Daisy Precision Max
Daisy Precision Max pellets didn’t do well in the Diana 72. Five made a 0.327-inch group (left) and 10 strung out vertically in a 0.662-inch group.

RWS R10 Heavy Match pellets
The last pellet I tested was the RWS R10 Heavy Match wadcutter. Actually, I’m using a 7.70-grain R10 pellet that’s no longer made, but the R10 Heavy is as close as you can get. It was very good in the Diana 72, putting 5 into 0.175 inches and 10 in exactly a quarter-inch (0.250 inches).

RWS R10 Heavy Match
Five RWS R10 Heavy pellets made a 0.175-inch group (left), and 10 went into 0.250 inches.

The results
Today’s results are more dramatic than those of the first test. By that I mean there are clearer choices among the pellets today. And that tells me that you have to conduct this kind of test for each rifle you intend shooting. Can you imagine how many points a shooter would give away if they shot this rifle and the Daisy pellets?

We had an anomaly today when the 10-shot Crosman pellet group was smaller than the 5-shot group with the same pellet. If I was really testing this rifle for possible use as a target rifle, I would do more testing of that pellet.

In all the other cases, though, 10 shots made a larger group than 5, just as they did in the first test.

There’s something else to note today. The 2 premium pellets not only grouped better than the 2 bargain pellets — they also hit in pretty much the same place. The 2 bargain pellets did not.

That said, I think that shooting coaches now have enough information to conduct a similar test on their own guns with the pellets their teams shoot. Think about those shooters whose scores are high enough to justify shooting the best pellets they can find.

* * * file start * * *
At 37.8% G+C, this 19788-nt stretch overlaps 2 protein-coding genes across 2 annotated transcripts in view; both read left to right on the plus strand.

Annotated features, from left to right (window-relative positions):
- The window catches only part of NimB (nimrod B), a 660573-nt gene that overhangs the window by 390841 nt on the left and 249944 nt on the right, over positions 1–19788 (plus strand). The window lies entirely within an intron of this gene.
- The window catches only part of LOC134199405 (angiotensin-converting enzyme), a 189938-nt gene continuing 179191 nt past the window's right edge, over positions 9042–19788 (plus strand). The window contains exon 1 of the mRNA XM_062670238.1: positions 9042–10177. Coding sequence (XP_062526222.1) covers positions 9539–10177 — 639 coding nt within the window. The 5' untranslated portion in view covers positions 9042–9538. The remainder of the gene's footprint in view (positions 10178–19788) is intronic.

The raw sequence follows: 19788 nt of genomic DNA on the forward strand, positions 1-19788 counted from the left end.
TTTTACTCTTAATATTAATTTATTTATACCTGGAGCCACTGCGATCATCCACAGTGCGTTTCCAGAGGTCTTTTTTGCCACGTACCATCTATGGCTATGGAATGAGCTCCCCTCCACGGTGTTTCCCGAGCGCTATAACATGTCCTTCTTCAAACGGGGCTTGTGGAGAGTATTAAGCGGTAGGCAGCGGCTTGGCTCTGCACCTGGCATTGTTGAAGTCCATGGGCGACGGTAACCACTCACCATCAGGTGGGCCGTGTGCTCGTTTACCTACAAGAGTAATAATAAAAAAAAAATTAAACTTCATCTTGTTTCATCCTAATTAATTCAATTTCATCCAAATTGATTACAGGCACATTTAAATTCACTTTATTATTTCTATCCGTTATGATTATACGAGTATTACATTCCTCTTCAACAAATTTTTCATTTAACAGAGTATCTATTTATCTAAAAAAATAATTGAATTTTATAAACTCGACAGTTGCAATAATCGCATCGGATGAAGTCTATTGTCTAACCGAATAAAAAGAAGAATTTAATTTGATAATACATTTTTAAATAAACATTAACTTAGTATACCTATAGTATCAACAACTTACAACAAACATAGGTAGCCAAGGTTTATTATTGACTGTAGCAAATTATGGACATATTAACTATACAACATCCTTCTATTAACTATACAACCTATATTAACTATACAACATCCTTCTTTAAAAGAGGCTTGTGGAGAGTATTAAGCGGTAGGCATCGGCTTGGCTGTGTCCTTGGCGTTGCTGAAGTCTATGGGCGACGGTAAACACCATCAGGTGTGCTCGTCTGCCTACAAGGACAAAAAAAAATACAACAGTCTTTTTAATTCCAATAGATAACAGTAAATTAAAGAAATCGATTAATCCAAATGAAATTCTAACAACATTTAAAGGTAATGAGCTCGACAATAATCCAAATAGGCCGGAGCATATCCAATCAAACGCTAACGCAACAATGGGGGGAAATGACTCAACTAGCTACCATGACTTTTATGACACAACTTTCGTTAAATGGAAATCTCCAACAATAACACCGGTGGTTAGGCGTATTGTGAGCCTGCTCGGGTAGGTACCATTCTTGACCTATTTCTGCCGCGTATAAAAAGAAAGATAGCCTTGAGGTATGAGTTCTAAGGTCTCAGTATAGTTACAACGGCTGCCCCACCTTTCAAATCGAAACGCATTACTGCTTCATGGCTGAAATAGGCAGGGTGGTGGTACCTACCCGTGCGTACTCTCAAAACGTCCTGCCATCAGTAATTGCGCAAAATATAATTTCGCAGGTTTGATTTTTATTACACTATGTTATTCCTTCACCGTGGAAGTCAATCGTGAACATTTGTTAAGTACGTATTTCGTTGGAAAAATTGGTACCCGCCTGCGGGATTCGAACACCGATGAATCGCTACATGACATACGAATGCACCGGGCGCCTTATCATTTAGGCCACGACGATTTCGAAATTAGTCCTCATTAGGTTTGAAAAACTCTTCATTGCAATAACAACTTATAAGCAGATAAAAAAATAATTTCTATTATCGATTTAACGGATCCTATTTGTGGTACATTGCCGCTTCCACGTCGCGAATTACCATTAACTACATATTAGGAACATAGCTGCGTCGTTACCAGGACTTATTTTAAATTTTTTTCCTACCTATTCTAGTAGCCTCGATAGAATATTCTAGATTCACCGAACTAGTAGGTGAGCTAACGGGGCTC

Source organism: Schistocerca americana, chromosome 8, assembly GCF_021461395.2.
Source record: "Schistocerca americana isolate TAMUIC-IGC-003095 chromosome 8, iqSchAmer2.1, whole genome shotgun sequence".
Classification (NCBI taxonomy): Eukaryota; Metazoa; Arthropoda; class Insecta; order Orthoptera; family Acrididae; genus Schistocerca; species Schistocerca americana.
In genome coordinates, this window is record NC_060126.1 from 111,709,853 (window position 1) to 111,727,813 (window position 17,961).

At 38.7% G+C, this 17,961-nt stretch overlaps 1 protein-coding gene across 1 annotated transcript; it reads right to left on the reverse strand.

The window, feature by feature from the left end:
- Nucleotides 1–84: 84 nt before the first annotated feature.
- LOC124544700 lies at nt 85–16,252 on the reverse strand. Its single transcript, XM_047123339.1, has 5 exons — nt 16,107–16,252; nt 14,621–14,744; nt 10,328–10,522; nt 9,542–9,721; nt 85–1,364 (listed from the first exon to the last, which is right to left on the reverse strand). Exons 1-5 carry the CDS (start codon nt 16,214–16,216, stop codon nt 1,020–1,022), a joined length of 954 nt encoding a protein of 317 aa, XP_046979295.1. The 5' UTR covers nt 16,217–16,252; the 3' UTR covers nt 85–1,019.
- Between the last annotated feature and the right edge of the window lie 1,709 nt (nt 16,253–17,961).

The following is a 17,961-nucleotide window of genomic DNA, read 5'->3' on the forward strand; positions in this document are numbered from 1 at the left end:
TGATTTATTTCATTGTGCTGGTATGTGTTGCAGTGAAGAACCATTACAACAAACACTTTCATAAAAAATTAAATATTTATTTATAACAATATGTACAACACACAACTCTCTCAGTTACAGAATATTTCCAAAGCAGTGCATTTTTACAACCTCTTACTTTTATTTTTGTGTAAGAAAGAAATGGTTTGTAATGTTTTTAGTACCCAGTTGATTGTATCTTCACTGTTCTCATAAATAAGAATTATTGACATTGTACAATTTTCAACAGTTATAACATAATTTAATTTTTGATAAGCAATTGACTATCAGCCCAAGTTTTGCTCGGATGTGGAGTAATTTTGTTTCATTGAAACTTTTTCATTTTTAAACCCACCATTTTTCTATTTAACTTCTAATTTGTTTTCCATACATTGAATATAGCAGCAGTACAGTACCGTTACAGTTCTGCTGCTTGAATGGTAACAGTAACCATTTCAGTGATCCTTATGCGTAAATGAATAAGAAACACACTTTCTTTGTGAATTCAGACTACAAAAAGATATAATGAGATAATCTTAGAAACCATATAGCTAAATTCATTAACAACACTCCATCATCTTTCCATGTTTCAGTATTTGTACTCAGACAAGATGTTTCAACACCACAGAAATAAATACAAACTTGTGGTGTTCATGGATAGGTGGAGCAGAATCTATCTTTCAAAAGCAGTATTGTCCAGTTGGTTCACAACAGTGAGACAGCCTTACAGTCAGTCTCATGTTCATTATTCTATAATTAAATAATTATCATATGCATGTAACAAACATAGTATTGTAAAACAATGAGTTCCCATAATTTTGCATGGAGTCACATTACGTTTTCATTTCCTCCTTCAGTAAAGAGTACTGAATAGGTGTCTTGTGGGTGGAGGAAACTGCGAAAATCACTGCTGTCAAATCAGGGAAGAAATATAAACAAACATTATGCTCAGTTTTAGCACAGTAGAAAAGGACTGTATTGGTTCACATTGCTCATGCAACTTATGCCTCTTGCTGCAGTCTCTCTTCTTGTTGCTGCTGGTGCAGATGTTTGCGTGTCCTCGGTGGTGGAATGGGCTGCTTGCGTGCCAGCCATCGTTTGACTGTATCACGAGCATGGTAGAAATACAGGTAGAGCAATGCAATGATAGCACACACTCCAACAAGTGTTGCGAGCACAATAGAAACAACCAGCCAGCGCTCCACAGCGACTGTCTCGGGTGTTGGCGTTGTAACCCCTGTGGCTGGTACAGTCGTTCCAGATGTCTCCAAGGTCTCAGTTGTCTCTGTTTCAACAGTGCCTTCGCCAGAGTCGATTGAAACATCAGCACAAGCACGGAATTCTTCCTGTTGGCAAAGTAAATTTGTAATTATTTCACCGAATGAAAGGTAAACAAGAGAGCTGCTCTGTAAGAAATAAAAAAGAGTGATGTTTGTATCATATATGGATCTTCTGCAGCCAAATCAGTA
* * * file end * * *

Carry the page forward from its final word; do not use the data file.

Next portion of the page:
I’ll also say this — many of you are interested in the sport of field target. The exact same thing happens there as in this test. We shoot the gun we will compete with to find the one best pellet, and then lay in a large supply of them. Once we have that supply we do special things, such as sorting the pellets by weight and scanning for imperfections.

I’m now going to give this test a rest for a while so we can look at other airgun things, because not everyone is interested in this subject. When I come back to it, we’ll be looking at the accuracy of a lower-powered spring gun at 25 yards — both with the premium pellets I know it likes best and also with bargain store pellets.

Final comment
I have to make this last comment. We had a reader comment yesterday that I selected the best of the premium pellets — the ones I knew the rifles liked, but used any bargain pellet that came from either a discount store or a large sporting goods chain store. That is correct. I did it that way because that’s what I’m testing.

Some people feel that any pellet will work in a gun, and others feel you have to test them to know which ones work the best. The “any pellet will work” folks buy bargain pellets at discount stores without regard to how well they preform. I’m trying to see if there’s any reason not to do it that way. In other words — are premium pellets worth the expense and effort?

author avatar
B.B. Pelletier